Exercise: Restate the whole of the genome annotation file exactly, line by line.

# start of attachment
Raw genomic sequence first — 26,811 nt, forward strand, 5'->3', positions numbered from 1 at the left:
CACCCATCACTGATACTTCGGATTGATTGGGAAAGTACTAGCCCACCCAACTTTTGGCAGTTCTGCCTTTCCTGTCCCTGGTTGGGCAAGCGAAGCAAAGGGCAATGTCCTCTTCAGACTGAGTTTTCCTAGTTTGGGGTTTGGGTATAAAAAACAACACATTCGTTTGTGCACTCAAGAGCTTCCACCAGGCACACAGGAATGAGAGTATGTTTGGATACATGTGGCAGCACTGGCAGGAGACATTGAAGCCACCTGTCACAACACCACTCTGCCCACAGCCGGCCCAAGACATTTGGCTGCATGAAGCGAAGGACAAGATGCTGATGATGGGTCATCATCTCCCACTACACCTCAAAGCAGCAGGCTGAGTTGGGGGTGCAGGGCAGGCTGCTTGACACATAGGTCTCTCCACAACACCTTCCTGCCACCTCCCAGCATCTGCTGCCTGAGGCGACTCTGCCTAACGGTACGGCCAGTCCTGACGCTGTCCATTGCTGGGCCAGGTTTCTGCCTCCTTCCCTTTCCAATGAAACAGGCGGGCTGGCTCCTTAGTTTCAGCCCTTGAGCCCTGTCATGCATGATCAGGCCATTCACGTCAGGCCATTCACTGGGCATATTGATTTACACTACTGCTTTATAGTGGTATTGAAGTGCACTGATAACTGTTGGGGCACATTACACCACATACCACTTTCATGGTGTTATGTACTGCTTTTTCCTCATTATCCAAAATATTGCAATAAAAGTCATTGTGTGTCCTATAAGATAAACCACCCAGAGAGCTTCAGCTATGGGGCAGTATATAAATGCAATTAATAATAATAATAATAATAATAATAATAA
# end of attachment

Raw genomic sequence first — 26,811 nt, forward strand, 5'->3', positions numbered from 1 at the left:
CACCCATCACTGATACTTCGGATTGATTGGGAAAGTACTAGCCCACCCAACTTTTGGCAGTTCTGCCTTTCCTGTCCCTGGTTGGGCAAGCGAAGCAAAGGGCAATGTCCTCTTCAGACTGAGTTTTCCTAGTTTGGGGTTTGGGTATAAAAAACAACACATTCGTTTGTGCACTCAAGAGCTTCCACCAGGCACACAGGAATGAGAGTATGTTTGGATACATGTGGCAGCACTGGCAGGAGACATTGAAGCCACCTGTCACAACACCACTCTGCCCACAGCCGGCCCAAGACATTTGGCTGCATGAAGCGAAGGACAAGATGCTGATGATGGGTCATCATCTCCCACTACACCTCAAAGCAGCAGGCTGAGTTGGGGGTGCAGGGCAGGCTGCTTGACACATAGGTCTCTCCACAACACCTTCCTGCCACCTCCCAGCATCTGCTGCCTGAGGCGACTCTGCCTAACGGTACGGCCAGTCCTGACGCTGTCCATTGCTGGGCCAGGTTTCTGCCTCCTTCCCTTTCCAATGAAACAGGCGGGCTGGCTCCTTAGTTTCAGCCCTTGAGCCCTGTCATGCATGATCAGGCCATTCACGTCAGGCCATTCACTGGGCATATTGATTTACACTACTGCTTTATAGTGGTATTGAAGTGCACTGATAACTGTTGGGGCACATTACACCACATACCACTTTCATGGTGTTATGTACTGCTTTTTCCTCATTATCCAAAATATTGCAATAAAAGTCATTGTGTGTCCTATAAGATAAACCACCCAGAGAGCTTCAGCTATGGGGCAGTATATAAATGCAATTAATAATAATAATAATAATAATAATAATAA